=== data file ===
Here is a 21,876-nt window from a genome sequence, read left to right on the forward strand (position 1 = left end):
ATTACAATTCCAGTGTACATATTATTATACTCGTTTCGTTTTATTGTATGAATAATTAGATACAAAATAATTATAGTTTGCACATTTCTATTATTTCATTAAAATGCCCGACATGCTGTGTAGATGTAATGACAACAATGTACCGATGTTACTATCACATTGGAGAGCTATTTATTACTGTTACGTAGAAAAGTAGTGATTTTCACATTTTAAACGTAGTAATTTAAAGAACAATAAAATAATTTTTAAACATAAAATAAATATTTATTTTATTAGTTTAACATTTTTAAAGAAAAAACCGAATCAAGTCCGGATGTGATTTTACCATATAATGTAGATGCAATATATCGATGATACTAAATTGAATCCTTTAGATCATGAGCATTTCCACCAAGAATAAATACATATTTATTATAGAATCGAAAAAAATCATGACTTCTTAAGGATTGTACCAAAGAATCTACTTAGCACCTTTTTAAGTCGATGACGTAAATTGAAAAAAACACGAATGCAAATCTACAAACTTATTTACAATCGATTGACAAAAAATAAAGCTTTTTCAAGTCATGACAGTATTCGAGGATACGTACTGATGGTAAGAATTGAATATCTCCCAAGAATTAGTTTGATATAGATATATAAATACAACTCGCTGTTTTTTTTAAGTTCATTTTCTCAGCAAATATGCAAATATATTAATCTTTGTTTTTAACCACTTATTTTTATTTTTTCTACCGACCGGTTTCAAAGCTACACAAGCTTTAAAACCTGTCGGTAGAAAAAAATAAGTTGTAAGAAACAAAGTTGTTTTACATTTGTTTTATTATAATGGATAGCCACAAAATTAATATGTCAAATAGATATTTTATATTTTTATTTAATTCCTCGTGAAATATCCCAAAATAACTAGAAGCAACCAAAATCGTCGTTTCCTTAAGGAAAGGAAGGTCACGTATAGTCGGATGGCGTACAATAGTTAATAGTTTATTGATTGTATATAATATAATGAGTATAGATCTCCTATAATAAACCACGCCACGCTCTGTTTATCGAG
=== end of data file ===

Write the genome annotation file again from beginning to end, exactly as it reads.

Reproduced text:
Here is a 21,876-nt window from a genome sequence, read left to right on the forward strand (position 1 = left end):
ATTACAATTCCAGTGTACATATTATTATACTCGTTTCGTTTTATTGTATGAATAATTAGATACAAAATAATTATAGTTTGCACATTTCTATTATTTCATTAAAATGCCCGACATGCTGTGTAGATGTAATGACAACAATGTACCGATGTTACTATCACATTGGAGAGCTATTTATTACTGTTACGTAGAAAAGTAGTGATTTTCACATTTTAAACGTAGTAATTTAAAGAACAATAAAATAATTTTTAAACATAAAATAAATATTTATTTTATTAGTTTAACATTTTTAAAGAAAAAACCGAATCAAGTCCGGATGTGATTTTACCATATAATGTAGATGCAATATATCGATGATACTAAATTGAATCCTTTAGATCATGAGCATTTCCACCAAGAATAAATACATATTTATTATAGAATCGAAAAAAATCATGACTTCTTAAGGATTGTACCAAAGAATCTACTTAGCACCTTTTTAAGTCGATGACGTAAATTGAAAAAAACACGAATGCAAATCTACAAACTTATTTACAATCGATTGACAAAAAATAAAGCTTTTTCAAGTCATGACAGTATTCGAGGATACGTACTGATGGTAAGAATTGAATATCTCCCAAGAATTAGTTTGATATAGATATATAAATACAACTCGCTGTTTTTTTTAAGTTCATTTTCTCAGCAAATATGCAAATATATTAATCTTTGTTTTTAACCACTTATTTTTATTTTTTCTACCGACCGGTTTCAAAGCTACACAAGCTTTAAAACCTGTCGGTAGAAAAAAATAAGTTGTAAGAAACAAAGTTGTTTTACATTTGTTTTATTATAATGGATAGCCACAAAATTAATATGTCAAATAGATATTTTATATTTTTATTTAATTCCTCGTGAAATATCCCAAAATAACTAGAAGCAACCAAAATCGTCGTTTCCTTAAGGAAAGGAAGGTCACGTATAGTCGGATGGCGTACAATAGTTAATAGTTTATTGATTGTATATAATATAATGAGTATAGATCTCCTATAATAAACCACGCCACGCTCTGTTTATCGAG